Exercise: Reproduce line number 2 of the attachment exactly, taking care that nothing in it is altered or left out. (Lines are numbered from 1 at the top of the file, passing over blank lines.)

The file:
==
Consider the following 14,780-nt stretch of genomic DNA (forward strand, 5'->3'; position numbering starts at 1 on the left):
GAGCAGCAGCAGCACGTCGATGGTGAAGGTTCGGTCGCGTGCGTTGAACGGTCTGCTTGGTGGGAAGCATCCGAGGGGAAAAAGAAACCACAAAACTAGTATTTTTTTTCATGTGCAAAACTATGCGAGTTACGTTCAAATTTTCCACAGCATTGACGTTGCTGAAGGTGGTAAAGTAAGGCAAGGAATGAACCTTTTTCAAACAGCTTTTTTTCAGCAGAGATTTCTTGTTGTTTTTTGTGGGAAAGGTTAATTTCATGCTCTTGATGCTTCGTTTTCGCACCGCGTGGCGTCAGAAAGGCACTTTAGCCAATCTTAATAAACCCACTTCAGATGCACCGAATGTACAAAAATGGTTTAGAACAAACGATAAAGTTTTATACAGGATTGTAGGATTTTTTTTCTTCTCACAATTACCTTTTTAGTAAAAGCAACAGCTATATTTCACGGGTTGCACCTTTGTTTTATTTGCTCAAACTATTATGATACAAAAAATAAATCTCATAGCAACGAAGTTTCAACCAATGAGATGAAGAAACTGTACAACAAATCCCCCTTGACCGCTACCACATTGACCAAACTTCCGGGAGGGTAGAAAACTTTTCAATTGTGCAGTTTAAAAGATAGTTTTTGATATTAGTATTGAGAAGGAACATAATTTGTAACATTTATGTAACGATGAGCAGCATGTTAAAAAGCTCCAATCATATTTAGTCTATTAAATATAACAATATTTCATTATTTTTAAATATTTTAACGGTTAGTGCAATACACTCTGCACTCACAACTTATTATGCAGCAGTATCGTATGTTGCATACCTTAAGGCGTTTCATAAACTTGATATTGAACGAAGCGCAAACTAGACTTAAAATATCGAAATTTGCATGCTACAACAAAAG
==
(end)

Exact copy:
GAGCAGCAGCAGCACGTCGATGGTGAAGGTTCGGTCGCGTGCGTTGAACGGTCTGCTTGGTGGGAAGCATCCGAGGGGAAAAAGAAACCACAAAACTAGTATTTTTTTTCATGTGCAAAACTATGCGAGTTACGTTCAAATTTTCCACAGCATTGACGTTGCTGAAGGTGGTAAAGTAAGGCAAGGAATGAACCTTTTTCAAACAGCTTTTTTTCAGCAGAGATTTCTTGTTGTTTTTTGTGGGAAAGGTTAATTTCATGCTCTTGATGCTTCGTTTTCGCACCGCGTGGCGTCAGAAAGGCACTTTAGCCAATCTTAATAAACCCACTTCAGATGCACCGAATGTACAAAAATGGTTTAGAACAAACGATAAAGTTTTATACAGGATTGTAGGATTTTTTTTCTTCTCACAATTACCTTTTTAGTAAAAGCAACAGCTATATTTCACGGGTTGCACCTTTGTTTTATTTGCTCAAACTATTATGATACAAAAAATAAATCTCATAGCAACGAAGTTTCAACCAATGAGATGAAGAAACTGTACAACAAATCCCCCTTGACCGCTACCACATTGACCAAACTTCCGGGAGGGTAGAAAACTTTTCAATTGTGCAGTTTAAAAGATAGTTTTTGATATTAGTATTGAGAAGGAACATAATTTGTAACATTTATGTAACGATGAGCAGCATGTTAAAAAGCTCCAATCATATTTAGTCTATTAAATATAACAATATTTCATTATTTTTAAATATTTTAACGGTTAGTGCAATACACTCTGCACTCACAACTTATTATGCAGCAGTATCGTATGTTGCATACCTTAAGGCGTTTCATAAACTTGATATTGAACGAAGCGCAAACTAGACTTAAAATATCGAAATTTGCATGCTACAACAAAAG